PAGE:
Podium of LIES: Psaki Misleads Doocy, FBN’s Lawrence on Immigration, Georgia, Roads

For White House Press Secretary Jen Psaki, it must be quite a life knowing you’re never going to be sternly fact-checked (or fact-checked at all) by the liberal media. Thursday’s briefing displayed her refusal to live in world of facts and straightforward answers as she deflected questions from Fox News’s Peter Doocy about the Biden team’s infrastructure plan and border policies and repeatedly lied to Fox Business’s Edward Lawrence about Georgia’s voter law.

Doocy was the fourth reporter called on when he first touched on Biden’s Build Back Better plan and how “[h]e wants corporations to bear the brunt of the $2.5 trillion over eight years, but there are these calculations now that the corporate tax hike is not going to raise that much until 2036.”

“So, I’m curious where the rest of the money comes from,” he added.

After Psaki downplayed that concern by saying the costs would be made up over time, Doocy brought up the inconvenient truth that “only five percent of the spending in the package goes toward roads and bridges” and so it’s “curious” that it’s so “low in something that’s been sold as an infrastructure package.”

Psaki didn’t answer the question. Instead, she boasted of the plan expanding broadband internet to places without it, so this left Doocy to move onto immigration since Psaki was stonewalling.

 

 

Unfortunately, Doocy met more stonewalling as he sought a White House reaction to the viral video of smugglers lobbing two toddlers over a border wall and left them alone in the desert.

Doocy specifically wanted to know if the federal government has “considered beefing up border security,” but Psaki went personal by questioning whether Doocy was actually concerned about the safety of these children and then chiding his “line of questioning” (click “expand”):

PSAKI: I’ve — I’ve seen the video and I think any of us who saw the video were incredibly alarmed by the steps of smugglers. Ones that we have been quite familiar with that we’ve spoken out about our concerns about. As Secretary Mayorkas said, “the inhumane way smugglers abuse children while profiting off parents’ desperation is criminal and morally reprehensible.” The President certainly agrees with that and these kids, I believe, were rescued from — by — by individuals who were working at the border.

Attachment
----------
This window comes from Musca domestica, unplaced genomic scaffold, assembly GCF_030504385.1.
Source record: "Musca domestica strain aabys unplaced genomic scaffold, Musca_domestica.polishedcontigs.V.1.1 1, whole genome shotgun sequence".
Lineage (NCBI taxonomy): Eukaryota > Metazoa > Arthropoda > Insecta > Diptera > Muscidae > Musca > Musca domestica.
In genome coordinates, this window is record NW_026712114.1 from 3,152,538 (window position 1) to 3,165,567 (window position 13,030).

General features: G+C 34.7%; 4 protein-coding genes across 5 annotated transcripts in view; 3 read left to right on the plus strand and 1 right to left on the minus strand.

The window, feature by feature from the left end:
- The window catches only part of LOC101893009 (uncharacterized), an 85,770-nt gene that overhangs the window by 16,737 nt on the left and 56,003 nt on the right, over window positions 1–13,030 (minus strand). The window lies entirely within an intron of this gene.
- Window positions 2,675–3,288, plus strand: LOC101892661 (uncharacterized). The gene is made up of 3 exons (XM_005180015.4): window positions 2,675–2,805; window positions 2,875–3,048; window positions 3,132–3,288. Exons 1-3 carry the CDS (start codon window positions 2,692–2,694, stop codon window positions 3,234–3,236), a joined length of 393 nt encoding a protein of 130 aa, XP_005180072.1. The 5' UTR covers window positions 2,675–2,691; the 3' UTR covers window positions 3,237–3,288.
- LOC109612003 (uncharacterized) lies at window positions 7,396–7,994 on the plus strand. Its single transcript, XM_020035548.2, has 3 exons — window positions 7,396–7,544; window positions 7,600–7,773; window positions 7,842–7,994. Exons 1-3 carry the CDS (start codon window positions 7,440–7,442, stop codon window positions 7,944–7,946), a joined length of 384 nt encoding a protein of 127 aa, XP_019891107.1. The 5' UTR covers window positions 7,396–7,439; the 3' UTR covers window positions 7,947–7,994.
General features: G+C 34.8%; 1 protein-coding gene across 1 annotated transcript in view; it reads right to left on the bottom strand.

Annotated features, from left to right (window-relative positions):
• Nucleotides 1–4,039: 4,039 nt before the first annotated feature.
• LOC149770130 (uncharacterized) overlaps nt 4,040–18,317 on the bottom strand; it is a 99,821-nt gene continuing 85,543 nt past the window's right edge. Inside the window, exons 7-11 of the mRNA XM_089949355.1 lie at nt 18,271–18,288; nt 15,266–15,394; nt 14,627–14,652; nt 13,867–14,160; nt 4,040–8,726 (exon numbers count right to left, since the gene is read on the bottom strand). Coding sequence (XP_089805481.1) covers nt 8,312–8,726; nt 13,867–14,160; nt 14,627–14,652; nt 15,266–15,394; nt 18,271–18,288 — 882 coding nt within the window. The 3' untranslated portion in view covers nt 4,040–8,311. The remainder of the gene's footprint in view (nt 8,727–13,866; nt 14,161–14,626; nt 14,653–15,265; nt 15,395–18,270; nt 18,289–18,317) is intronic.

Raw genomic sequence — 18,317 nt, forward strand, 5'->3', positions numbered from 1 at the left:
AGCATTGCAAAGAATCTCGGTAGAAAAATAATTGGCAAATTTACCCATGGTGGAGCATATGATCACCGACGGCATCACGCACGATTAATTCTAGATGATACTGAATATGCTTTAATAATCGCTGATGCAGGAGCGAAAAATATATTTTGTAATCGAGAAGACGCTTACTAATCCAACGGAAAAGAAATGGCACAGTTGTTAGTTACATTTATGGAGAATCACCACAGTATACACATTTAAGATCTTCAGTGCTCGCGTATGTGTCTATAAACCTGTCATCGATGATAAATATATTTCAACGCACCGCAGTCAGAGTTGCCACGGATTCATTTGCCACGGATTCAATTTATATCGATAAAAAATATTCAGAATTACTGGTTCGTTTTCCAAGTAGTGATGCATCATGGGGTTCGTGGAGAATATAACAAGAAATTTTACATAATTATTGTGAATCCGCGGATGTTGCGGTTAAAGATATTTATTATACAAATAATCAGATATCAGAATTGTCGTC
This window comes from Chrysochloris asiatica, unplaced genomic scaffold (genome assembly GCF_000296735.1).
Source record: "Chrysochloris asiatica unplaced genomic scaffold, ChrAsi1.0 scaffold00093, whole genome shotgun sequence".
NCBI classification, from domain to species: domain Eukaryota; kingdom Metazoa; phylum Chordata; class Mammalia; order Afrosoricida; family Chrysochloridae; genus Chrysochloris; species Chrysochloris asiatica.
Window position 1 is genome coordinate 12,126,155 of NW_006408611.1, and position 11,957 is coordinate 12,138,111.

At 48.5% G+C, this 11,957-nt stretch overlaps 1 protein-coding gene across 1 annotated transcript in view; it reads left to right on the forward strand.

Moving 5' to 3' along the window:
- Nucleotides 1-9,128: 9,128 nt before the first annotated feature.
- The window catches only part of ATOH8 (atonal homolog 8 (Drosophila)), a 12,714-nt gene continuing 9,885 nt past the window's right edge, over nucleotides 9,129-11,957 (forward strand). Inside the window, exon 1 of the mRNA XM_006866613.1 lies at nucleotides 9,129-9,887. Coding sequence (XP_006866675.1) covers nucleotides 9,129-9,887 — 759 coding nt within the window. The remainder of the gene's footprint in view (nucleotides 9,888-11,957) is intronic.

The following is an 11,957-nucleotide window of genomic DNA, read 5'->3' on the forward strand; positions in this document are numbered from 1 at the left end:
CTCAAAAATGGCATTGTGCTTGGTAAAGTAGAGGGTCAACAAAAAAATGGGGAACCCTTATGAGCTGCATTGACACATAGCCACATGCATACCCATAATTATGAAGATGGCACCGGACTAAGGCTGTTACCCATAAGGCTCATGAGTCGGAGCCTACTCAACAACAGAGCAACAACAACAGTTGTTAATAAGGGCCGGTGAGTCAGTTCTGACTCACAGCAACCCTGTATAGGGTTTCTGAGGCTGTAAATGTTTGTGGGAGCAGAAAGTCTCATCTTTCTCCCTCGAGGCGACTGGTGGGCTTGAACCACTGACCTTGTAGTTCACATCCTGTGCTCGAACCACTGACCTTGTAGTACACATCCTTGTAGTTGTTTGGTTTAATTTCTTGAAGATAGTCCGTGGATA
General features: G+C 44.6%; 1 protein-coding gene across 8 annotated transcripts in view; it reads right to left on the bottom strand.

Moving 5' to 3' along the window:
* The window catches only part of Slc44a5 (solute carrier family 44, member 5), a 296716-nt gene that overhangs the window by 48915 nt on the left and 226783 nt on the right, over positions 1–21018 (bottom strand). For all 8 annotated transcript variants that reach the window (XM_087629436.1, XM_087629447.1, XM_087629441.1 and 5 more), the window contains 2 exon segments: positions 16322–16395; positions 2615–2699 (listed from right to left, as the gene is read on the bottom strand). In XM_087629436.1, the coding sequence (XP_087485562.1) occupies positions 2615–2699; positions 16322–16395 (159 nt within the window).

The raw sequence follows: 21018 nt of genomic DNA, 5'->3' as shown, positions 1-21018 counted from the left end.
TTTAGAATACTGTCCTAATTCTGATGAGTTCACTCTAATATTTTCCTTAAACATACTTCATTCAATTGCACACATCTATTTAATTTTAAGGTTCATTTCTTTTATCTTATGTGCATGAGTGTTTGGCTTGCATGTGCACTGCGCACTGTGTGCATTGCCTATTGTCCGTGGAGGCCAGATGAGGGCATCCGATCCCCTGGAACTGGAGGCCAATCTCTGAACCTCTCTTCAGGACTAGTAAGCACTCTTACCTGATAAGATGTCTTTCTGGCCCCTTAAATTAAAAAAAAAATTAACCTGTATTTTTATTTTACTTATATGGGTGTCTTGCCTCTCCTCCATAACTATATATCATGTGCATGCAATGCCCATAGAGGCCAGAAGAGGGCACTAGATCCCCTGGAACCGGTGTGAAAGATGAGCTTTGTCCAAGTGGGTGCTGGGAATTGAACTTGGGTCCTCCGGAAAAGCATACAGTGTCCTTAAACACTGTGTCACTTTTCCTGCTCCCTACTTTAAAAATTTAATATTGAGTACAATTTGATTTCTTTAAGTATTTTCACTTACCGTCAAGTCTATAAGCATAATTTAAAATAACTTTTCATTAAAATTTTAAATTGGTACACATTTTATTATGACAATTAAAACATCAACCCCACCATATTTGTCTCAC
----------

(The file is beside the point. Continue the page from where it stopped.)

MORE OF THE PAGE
DOOCY: Yes, but they still got close enough. As you guys are talking about addressing root causes in the region, for a smuggler to throw them over a wall into the desert and I’m just curious what the White House is doing to stop that from happening. 

PSAKI: In what — are you concerned more about the kids’ safety? Or are you concerned about kids getting in? Or tell me more about your concern here.

DOOCY: Kids safety is, as you’ve just mentioned, the main concern.

PSAKI: Well, of course it is, which is why I’m often surprised by some of the line of questioning in here. But I will say that our concern and our focus is on sending a clear message to smugglers — the region that this is not the time to come. You should not send your kids on this treacherous journey, that these smugglers are praying on vulnerabilities in these communities There are a lot of issues and steps we need to take to address root causes. So, of course, our concern is for the safety of these kids. These border patrol agents who save our kids deserve our — our thanks and gratitude for ensuring their safety. 

Fast-forward roughly 20 minutes and Lawrence brought up the corporate boycotts of Georgia-owned business “like Delta, Coca-Cola, Home Depot, in part from some of the information that’s come from the President” about the Peach State’s voting law.

Pointing out that “you’ve said and some others have said that words mater,” Lawrence went right to fact-checking by noting that Biden claimed in last Thursday’s press conference that the law moves voting to end as early as 5:00 p.m. despite the facts showing “the bill standardizes voting hours by counties and adds Saturdays and Sundays voting and it also allows extended hours from 7 a.m. to 7 p.m.”

Lawrence asked if there’s “going to be a correction issued,” but Psaki had enough of these facts and had to change the conversation back to one based on lies, saying that “[i]t standardizes the ending of voting every day at five.”

This is embarrassing for the White House, but even The Washington Post’s Glenn Kessler gave this claim four Pinocchios, noting that the Election Day voting is still seven to seven with early voting only set at a minimum of 9 a.m. to 5 p.m. with the option to extend to that 12-hour window.